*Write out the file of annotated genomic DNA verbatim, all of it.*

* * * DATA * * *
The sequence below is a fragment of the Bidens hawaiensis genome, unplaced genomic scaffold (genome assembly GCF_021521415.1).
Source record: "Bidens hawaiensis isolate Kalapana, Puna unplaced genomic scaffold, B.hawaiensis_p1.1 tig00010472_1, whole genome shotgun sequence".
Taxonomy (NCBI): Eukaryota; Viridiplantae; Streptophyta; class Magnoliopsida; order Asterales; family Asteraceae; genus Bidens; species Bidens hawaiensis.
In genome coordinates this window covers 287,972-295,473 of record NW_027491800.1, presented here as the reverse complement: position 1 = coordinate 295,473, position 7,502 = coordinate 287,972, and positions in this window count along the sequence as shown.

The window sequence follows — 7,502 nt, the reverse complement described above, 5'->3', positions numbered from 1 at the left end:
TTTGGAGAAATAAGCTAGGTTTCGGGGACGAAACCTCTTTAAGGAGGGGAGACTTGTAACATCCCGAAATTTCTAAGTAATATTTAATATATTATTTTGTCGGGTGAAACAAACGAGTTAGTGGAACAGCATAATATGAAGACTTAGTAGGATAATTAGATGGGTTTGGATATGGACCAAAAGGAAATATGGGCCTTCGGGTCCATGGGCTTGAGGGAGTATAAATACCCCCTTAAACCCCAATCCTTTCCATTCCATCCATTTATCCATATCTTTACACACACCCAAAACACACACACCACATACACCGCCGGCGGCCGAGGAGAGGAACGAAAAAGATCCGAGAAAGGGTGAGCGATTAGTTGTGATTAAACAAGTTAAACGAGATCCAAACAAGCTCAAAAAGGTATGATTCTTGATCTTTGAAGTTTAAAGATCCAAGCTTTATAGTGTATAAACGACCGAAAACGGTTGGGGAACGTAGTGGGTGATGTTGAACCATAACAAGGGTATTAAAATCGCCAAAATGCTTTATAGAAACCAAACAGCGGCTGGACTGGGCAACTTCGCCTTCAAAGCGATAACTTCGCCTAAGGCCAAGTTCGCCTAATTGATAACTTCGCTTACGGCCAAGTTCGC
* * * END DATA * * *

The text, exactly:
The sequence below is a fragment of the Bidens hawaiensis genome, unplaced genomic scaffold (genome assembly GCF_021521415.1).
Source record: "Bidens hawaiensis isolate Kalapana, Puna unplaced genomic scaffold, B.hawaiensis_p1.1 tig00010472_1, whole genome shotgun sequence".
Taxonomy (NCBI): Eukaryota; Viridiplantae; Streptophyta; class Magnoliopsida; order Asterales; family Asteraceae; genus Bidens; species Bidens hawaiensis.
In genome coordinates this window covers 287,972-295,473 of record NW_027491800.1, presented here as the reverse complement: position 1 = coordinate 295,473, position 7,502 = coordinate 287,972, and positions in this window count along the sequence as shown.

The window sequence follows — 7,502 nt, the reverse complement described above, 5'->3', positions numbered from 1 at the left end:
TTTGGAGAAATAAGCTAGGTTTCGGGGACGAAACCTCTTTAAGGAGGGGAGACTTGTAACATCCCGAAATTTCTAAGTAATATTTAATATATTATTTTGTCGGGTGAAACAAACGAGTTAGTGGAACAGCATAATATGAAGACTTAGTAGGATAATTAGATGGGTTTGGATATGGACCAAAAGGAAATATGGGCCTTCGGGTCCATGGGCTTGAGGGAGTATAAATACCCCCTTAAACCCCAATCCTTTCCATTCCATCCATTTATCCATATCTTTACACACACCCAAAACACACACACCACATACACCGCCGGCGGCCGAGGAGAGGAACGAAAAAGATCCGAGAAAGGGTGAGCGATTAGTTGTGATTAAACAAGTTAAACGAGATCCAAACAAGCTCAAAAAGGTATGATTCTTGATCTTTGAAGTTTAAAGATCCAAGCTTTATAGTGTATAAACGACCGAAAACGGTTGGGGAACGTAGTGGGTGATGTTGAACCATAACAAGGGTATTAAAATCGCCAAAATGCTTTATAGAAACCAAACAGCGGCTGGACTGGGCAACTTCGCCTTCAAAGCGATAACTTCGCCTAAGGCCAAGTTCGCCTAATTGATAACTTCGCTTACGGCCAAGTTCGC